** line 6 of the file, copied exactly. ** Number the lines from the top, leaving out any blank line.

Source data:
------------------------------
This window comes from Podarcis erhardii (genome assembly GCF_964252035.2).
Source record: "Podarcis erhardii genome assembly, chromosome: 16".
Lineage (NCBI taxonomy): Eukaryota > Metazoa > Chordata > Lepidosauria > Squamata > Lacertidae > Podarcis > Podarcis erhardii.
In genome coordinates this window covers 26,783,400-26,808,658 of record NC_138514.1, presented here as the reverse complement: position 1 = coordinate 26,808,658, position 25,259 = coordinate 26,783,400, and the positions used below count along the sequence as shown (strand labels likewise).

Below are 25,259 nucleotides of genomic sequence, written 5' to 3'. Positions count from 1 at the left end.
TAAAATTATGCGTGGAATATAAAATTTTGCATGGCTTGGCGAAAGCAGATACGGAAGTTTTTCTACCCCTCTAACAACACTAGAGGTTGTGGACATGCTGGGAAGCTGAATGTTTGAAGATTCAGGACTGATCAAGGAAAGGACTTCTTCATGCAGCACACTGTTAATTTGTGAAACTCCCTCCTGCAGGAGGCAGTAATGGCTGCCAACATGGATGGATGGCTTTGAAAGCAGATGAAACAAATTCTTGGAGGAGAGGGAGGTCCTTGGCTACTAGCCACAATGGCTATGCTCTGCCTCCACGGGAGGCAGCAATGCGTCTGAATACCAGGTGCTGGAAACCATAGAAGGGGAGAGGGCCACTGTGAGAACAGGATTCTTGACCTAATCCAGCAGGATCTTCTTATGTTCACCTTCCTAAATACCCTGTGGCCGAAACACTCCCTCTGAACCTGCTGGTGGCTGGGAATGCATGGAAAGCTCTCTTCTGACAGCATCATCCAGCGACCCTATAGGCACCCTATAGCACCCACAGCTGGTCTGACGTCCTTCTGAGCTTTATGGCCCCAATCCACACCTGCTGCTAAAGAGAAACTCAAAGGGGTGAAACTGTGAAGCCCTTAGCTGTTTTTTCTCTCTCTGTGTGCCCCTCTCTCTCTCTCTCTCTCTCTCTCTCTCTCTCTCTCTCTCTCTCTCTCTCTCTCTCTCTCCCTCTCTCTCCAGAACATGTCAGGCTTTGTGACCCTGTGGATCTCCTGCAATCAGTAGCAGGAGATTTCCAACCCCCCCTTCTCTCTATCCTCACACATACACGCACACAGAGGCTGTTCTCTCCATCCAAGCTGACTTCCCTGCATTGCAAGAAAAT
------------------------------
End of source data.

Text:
TAAAATTATGCGTGGAATATAAAATTTTGCATGGCTTGGCGAAAGCAGATACGGAAGTTTTTCTACCCCTCTAACAACACTAGAGGTTGTGGACATGCTGGGAAGCTGAATGTTTGAAGATTCAGGACTGATCAAGGAAAGGACTTCTTCATGCAGCACACTGTTAATTTGTGAAACTCCCTCCTGCAGGAGGCAGTAATGGCTGCCAACATGGATGGATGGCTTTGAAAGCAGATGAAACAAATTCTTGGAGGAGAGGGAGGTCCTTGGCTACTAGCCACAATGGCTATGCTCTGCCTCCACGGGAGGCAGCAATGCGTCTGAATACCAGGTGCTGGAAACCATAGAAGGGGAGAGGGCCACTGTGAGAACAGGATTCTTGACCTAATCCAGCAGGATCTTCTTATGTTCACCTTCCTAAATACCCTGTGGCCGAAACACTCCCTCTGAACCTGCTGGTGGCTGGGAATGCATGGAAAGCTCTCTTCTGACAGCATCATCCAGCGACCCTATAGGCACCCTATAGCACCCACAGCTGGTCTGACGTCCTTCTGAGCTTTATGGCCCCAATCCACACCTGCTGCTAAAGAGAAACTCAAAGGGGTGAAACTGTGAAGCCCTTAGCTGTTTTTTCTCTCTCTGTGTGCCCCTCTCTCTCTCTCTCTCTCTCTCTCTCTCTCTCTCTCTCTCTCTCTCTCTCTCTCTCTCTCCCTCTCTCTCCAGAACATGTCAGGCTTTGTGACCCTGTGGATCTCCTGCAATCAGTAGCAGGAGATTTCCAACCCCCCCTTCTCTCTATCCTCACACATACACGCACACAGAGGCTGTTCTCTCCATCCAAGCTGACTTCCCTGCATTGCAAGAAAAT